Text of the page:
A year ago Jose Maria Olazabal arrived at Augusta with little confidence having missed the cut at the BellSouth Classic. He left with his second green jacket. After making the cut at the TPC of Sugarloaf this week, the Spaniard is, however, even less optimistic about the Masters.
By his own admission, his driving, always suspect, is worse than ever, while his putting, a vital factor at Augusta, is not up to its usually high standard. It has been a particularly downcast Ollie who has trudged up and down the hills of this Greg Norman-designed course over the past few days.
The fairways at Augusta National may be generous, but not generous enough for Olazabal, apparently. "There is not enough room in the world for my driver," he said. "Some of my tees shots are awful. I have never been a great driver but I don't think it has been as bad as it has this year."
By the time Olazabal finished his second round on Friday at the ninth, he had resorted to a one-iron off the tee in order to find the fairway at the 467-yard par four. While others could attack the narrow green with a short-iron shot, the Spaniard needed to thread a four-iron onto the putting surface.
Exasperated, Olazabal added: "You always keep some hope but being realistic, my game is not good enough to defend the title at Augusta right now. Of course, last year I would not have expected to win after missing the cut here, but you don't expect those things to happen again.
"It's tough going. My missed shots last year were not as bad as they are now. I think I maybe have less confidence now. It's quite a big problem. I can't see it coming right shortly. When I've been in a bad patch before, it's come gradually, not suddenly."
On the treacherous greens at Augusta last year, Olazabal did not three-putt once. With so little confidence, his short game currently lacks its usual authority. "When you are not driving well, it puts a lot of pressure on the rest of your game," he said.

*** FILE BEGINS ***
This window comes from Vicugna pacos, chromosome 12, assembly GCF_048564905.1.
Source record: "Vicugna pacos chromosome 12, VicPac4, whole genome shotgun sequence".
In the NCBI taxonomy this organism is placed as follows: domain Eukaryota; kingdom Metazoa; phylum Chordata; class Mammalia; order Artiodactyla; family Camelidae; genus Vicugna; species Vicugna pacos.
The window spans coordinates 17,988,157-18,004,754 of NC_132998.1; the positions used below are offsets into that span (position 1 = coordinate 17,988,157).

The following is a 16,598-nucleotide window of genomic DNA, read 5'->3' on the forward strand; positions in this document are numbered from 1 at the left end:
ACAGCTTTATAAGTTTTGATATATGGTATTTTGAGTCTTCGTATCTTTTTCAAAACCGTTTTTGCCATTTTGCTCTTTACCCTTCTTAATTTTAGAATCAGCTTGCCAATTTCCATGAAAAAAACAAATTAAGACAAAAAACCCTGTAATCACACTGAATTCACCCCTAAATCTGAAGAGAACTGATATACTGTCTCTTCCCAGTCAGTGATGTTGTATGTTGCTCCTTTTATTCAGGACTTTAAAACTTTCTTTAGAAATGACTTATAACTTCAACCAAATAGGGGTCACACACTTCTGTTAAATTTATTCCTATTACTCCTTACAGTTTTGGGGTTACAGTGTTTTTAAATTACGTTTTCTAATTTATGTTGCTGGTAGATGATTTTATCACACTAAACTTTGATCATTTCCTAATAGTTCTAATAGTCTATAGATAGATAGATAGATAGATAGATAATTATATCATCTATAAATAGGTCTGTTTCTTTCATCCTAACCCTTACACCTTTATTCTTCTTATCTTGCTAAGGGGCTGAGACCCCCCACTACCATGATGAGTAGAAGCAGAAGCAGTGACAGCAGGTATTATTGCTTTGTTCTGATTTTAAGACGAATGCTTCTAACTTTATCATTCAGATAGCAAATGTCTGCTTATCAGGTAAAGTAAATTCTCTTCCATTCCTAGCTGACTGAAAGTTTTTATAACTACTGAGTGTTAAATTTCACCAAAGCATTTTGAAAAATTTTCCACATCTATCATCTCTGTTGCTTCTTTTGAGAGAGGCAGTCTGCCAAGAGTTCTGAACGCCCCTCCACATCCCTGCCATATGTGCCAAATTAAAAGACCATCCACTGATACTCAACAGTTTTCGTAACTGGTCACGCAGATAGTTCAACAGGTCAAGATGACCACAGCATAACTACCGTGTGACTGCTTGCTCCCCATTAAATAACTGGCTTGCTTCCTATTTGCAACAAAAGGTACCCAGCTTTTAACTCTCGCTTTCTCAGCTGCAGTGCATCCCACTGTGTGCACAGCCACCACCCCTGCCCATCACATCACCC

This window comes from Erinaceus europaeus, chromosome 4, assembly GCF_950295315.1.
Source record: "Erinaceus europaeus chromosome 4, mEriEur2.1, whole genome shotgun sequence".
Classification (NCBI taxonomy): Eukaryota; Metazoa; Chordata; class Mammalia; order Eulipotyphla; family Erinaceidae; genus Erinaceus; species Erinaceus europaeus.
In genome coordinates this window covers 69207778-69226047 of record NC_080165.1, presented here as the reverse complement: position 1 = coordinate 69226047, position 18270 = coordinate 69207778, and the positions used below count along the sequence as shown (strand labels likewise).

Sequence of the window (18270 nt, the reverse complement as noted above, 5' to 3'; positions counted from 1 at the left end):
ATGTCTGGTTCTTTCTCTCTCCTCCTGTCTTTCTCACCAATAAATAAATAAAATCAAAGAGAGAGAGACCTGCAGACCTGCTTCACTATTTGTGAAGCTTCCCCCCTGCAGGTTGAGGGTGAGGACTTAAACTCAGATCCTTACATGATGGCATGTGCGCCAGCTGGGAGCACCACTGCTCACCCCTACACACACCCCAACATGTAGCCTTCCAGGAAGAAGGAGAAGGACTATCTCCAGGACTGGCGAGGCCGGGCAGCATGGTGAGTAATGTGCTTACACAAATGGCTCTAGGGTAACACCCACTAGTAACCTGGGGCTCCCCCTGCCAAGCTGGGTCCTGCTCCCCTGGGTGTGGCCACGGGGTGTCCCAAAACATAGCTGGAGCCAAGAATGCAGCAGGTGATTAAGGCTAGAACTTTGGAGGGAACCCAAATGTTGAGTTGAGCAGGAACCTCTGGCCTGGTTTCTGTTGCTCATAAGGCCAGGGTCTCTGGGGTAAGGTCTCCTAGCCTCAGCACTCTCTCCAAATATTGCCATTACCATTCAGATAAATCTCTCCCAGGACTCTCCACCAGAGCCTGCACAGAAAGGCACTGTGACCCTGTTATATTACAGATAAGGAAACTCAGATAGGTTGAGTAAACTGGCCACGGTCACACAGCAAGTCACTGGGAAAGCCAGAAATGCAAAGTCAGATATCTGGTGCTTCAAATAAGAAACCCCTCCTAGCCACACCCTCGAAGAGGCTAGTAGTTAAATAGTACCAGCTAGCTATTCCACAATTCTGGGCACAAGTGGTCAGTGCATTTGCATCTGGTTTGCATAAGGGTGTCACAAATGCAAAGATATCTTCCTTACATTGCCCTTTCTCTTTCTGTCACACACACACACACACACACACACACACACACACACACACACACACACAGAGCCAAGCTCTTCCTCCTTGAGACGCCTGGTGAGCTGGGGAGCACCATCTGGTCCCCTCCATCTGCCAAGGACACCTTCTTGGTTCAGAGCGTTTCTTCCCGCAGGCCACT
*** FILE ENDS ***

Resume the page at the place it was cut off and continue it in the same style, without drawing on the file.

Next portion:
Short of flying in John Jacobs, his old mentor and the only person Olazabal has ever listened to concerning his swing, there is not much he can do but keep plugging away. A vital member of Europe's Ryder Cup winning teams and twice a Masters champion, Olazabal might have won more majors had he been even an average driver, such is the quality of his iron play and short game.
At one under par, alongside another former Masters champion, Nick Faldo, Olazabal started the third round nine behind the 36-hole leader, Joey Sindelar. John Huston was one back with Phil Mickelson and Paul Stankowski sharing third place. The leading European was last year's Open runner-up, Jean Van de Velde, in a group of five, including Gary Nicklaus, on seven under.
Mickelson has already visited Augusta to see the latest changes to the course. "There is more rough," the left-hander reported. "They have grown it in and made it a little bit higher. The course is excellent, as pristine as it can be, and the other changes are fine. But why do they keep changing it every year? I wish we could play the course the guys did in the Thirties and Forties."Reuse content